As part of the events surrounding Law Day, which commemorates the signing of the Canadian Charter 33 years ago, the CBA has released six new legal health checks, in addition to an earlier six cards released last year. The goal is to get people to give . . . [more]

Posted in: Justice Issues

Of Prima Facie Discrimination and Humanizing the Street Homeless

The long-dead brains of history are still quite handy when you need to brandish something with rhetorical flourish—Plato, Aristotle, Shakespeare, Milton, Locke, Adam Smith, John Stuart Mill are some obvious choices. But it’s rare that a quote at the head of a judgement is as good as what BC Supreme Court Justice Sharma gave us this past Friday in Vancouver Area Network of Drug Users v. British Columbia Human Rights Tribunal. Here’s how the reasons begin:

“Near the end of the 19th Century, the poet, author and Nobel laureate Antole France composed this oft-cited saying: ‘[t]he law in its

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Posted in: Case Comment, Justice Issues, Substantive Law: Judicial Decisions

Family Justice 3.7: Concluding Remarks

I have, to the relief of many, exhausted my ability to devise alternate means of dealing with family justice issues. I could write more explicitly about therapeutic justice, I suppose, or perhaps provide a sketch of what a triaged entry to the justice system might look like, but these ideas have been talked and written about extensively. I doubt I have anything useful to add.

As I worked through these different models of doing family justice – and realized that I was reaching the end of my creative rope – it struck me that the first cause of the . . . [more]

Posted in: Justice Issues

Of Lowest Common Denominators, Government Surveillance and the Uncumberbatchable Task of Fighting Apathy

Merciless epithets are just one reason to watch last night’s episode of HBO’s Last Week Tonight with John Oliver — the primary being his face-to-face interview with Edward Snowden. “Uncumberbatchable” was the six syllable term Oliver coined in his warm-up act to describe the uncharming Wikileaks founder Julian Assange, who is apparently so bereft of likeability that not even the gifted character actor Benedict Cumberbatch can (by Oliver’s review) imbue his character with any grace. But the searing candescence of Oliver’s satire—and his Assange put-down is certainly putting the Twittersphere in stitches—is just an invitation to treat. The . . . [more]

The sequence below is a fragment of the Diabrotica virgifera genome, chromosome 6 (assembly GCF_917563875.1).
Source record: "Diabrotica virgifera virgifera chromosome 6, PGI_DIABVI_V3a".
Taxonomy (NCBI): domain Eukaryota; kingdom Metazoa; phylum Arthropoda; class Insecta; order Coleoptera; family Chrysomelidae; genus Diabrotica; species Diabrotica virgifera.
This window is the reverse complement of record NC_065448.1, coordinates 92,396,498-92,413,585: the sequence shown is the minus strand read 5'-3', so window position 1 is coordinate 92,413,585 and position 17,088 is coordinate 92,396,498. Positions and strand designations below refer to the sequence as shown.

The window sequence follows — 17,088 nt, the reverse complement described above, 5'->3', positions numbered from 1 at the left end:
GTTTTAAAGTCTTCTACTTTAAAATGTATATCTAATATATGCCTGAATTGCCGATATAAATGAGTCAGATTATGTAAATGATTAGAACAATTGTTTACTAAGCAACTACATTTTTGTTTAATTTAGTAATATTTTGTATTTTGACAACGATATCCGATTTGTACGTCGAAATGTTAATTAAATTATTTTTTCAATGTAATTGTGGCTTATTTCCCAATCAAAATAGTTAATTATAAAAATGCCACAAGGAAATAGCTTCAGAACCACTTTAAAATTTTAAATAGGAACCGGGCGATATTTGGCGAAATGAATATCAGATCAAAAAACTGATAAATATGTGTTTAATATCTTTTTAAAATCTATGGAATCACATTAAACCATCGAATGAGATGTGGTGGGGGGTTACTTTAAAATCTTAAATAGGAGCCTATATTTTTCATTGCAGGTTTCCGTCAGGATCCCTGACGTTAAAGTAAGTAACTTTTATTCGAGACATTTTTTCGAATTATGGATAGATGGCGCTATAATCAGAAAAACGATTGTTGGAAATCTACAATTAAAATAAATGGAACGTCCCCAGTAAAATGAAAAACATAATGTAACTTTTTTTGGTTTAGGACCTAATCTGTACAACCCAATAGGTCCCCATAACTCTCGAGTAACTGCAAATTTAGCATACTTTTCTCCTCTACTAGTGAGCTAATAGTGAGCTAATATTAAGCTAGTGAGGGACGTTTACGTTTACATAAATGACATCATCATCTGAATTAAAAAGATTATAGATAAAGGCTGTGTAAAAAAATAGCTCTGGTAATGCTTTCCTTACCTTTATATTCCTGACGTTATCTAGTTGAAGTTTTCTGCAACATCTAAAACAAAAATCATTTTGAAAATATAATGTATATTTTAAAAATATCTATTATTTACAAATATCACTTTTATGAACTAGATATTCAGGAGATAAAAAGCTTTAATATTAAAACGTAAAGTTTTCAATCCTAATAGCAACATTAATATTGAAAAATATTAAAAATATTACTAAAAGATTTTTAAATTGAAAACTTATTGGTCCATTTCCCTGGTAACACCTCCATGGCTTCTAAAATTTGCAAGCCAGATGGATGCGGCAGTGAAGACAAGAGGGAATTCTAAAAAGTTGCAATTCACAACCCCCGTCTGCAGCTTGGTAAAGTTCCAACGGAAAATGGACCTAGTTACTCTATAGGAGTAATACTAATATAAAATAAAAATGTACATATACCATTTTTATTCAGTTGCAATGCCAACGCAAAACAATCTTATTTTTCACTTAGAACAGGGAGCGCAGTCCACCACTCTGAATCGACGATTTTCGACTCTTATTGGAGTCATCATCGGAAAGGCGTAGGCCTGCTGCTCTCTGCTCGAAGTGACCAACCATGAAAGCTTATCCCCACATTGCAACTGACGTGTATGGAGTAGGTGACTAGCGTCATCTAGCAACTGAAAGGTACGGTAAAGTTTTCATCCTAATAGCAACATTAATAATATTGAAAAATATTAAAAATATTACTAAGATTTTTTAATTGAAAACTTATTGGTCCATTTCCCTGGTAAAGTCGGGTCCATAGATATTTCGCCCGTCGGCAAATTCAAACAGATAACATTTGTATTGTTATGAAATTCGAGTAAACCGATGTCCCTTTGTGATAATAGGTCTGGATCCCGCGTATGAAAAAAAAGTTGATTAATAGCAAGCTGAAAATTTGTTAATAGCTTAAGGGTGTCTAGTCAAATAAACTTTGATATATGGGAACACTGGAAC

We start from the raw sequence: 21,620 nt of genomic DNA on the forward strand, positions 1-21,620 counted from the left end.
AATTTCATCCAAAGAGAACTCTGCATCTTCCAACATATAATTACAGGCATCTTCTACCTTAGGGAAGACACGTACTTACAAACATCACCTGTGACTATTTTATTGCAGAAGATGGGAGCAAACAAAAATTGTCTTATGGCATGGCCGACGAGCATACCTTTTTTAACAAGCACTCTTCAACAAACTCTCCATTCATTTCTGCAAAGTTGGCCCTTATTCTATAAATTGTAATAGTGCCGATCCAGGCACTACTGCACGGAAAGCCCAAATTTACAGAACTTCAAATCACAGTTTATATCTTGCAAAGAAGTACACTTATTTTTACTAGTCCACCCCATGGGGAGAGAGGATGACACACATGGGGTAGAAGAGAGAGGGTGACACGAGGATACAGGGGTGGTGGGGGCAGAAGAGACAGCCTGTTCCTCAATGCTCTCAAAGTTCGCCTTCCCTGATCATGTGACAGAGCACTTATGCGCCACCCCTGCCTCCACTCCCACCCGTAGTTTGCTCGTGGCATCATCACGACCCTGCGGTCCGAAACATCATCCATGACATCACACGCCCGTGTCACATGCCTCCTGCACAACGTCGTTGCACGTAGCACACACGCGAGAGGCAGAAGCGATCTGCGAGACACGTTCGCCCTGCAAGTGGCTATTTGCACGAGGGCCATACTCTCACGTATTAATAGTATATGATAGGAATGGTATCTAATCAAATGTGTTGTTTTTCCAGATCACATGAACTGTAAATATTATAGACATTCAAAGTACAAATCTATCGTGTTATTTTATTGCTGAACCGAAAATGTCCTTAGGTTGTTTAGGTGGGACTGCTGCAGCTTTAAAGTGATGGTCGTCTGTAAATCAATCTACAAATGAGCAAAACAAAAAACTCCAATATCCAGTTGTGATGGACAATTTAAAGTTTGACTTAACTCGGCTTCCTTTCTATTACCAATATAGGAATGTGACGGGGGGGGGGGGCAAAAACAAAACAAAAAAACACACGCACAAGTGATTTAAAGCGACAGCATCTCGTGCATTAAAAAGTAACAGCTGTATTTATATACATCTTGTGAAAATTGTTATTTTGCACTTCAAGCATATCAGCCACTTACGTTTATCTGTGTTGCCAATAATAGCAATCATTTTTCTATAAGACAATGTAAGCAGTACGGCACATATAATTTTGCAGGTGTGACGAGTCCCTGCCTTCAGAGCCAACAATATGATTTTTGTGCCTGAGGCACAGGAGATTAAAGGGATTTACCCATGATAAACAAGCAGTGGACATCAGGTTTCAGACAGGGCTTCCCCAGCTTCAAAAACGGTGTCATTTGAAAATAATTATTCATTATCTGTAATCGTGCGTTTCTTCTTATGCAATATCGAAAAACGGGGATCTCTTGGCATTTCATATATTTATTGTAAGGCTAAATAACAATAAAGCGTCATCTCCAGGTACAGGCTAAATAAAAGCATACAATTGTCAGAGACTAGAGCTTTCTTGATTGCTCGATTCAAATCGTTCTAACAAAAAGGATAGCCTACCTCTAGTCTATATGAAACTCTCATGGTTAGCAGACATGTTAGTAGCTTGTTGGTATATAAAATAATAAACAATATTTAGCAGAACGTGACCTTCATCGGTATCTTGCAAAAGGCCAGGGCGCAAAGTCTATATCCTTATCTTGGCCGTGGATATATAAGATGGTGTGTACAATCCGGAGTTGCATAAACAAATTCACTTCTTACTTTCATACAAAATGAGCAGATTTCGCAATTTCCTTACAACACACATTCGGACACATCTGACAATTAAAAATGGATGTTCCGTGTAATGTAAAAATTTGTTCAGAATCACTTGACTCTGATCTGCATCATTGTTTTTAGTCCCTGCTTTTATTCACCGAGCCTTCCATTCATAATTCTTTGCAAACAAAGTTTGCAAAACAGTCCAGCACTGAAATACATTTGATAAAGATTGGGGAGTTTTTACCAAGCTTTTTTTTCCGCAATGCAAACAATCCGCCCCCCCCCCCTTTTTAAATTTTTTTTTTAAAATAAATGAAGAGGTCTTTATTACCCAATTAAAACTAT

Posted in: Justice Issues, Miscellaneous

An Alternative ABS Structure for Better Legal Business

Alternative Business Structures (ABS) is all the debate right now in Ontario, with a current discussion paper released by the law society. Over 40 responses were received from various organizations and stakeholders. The interim report presented to convocation in February included a wide range of views on ABS, from strongly for it to staunchly opposed.

The incentives for adopting ABS appears to primarily be for the purposes of attracting capital and promoting access to justice. The report references an alternative to plain ABS called ABS+, to focus specifically on how this capital could be harnessed to address those . . . [more]

Posted in: Justice Issues, Practice of Law: Future of Practice

Choices and Priorities

How do we as a society decide who is responsible to pay for access to justice initiatives and to what extent? Who sets those priorities and through what lens are those priorities ordered?

Does the fiscal responsibility lie solely with government? Is it the job of government to ensure that all those seeking to access and enforce their legal rights are able to do so, whether through legal aid programs or advocacy services? Many in the legal profession seem to think so. An argument I’ve frequently heard typically goes something like this: We don’t ask doctors and dentists to work . . . [more]

Posted in: Justice Issues